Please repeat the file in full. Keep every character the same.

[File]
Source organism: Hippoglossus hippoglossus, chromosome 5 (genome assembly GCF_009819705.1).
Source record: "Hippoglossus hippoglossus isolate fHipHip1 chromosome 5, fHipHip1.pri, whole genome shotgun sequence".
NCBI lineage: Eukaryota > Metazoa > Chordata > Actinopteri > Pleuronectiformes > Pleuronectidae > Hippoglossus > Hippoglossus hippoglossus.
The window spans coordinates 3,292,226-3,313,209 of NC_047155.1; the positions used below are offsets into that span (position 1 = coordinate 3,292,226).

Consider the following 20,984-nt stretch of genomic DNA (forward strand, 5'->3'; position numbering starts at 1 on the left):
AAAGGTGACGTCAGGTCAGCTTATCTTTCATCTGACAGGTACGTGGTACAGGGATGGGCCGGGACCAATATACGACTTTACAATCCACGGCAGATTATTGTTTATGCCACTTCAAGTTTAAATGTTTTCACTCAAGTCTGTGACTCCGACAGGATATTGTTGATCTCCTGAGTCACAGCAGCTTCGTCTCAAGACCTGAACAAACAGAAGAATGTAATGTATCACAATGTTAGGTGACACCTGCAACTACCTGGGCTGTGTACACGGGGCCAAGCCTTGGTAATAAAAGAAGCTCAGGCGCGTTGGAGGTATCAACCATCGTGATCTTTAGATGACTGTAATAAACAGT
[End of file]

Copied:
Source organism: Hippoglossus hippoglossus, chromosome 5 (genome assembly GCF_009819705.1).
Source record: "Hippoglossus hippoglossus isolate fHipHip1 chromosome 5, fHipHip1.pri, whole genome shotgun sequence".
NCBI lineage: Eukaryota > Metazoa > Chordata > Actinopteri > Pleuronectiformes > Pleuronectidae > Hippoglossus > Hippoglossus hippoglossus.
The window spans coordinates 3,292,226-3,313,209 of NC_047155.1; the positions used below are offsets into that span (position 1 = coordinate 3,292,226).

Consider the following 20,984-nt stretch of genomic DNA (forward strand, 5'->3'; position numbering starts at 1 on the left):
AAAGGTGACGTCAGGTCAGCTTATCTTTCATCTGACAGGTACGTGGTACAGGGATGGGCCGGGACCAATATACGACTTTACAATCCACGGCAGATTATTGTTTATGCCACTTCAAGTTTAAATGTTTTCACTCAAGTCTGTGACTCCGACAGGATATTGTTGATCTCCTGAGTCACAGCAGCTTCGTCTCAAGACCTGAACAAACAGAAGAATGTAATGTATCACAATGTTAGGTGACACCTGCAACTACCTGGGCTGTGTACACGGGGCCAAGCCTTGGTAATAAAAGAAGCTCAGGCGCGTTGGAGGTATCAACCATCGTGATCTTTAGATGACTGTAATAAACAGT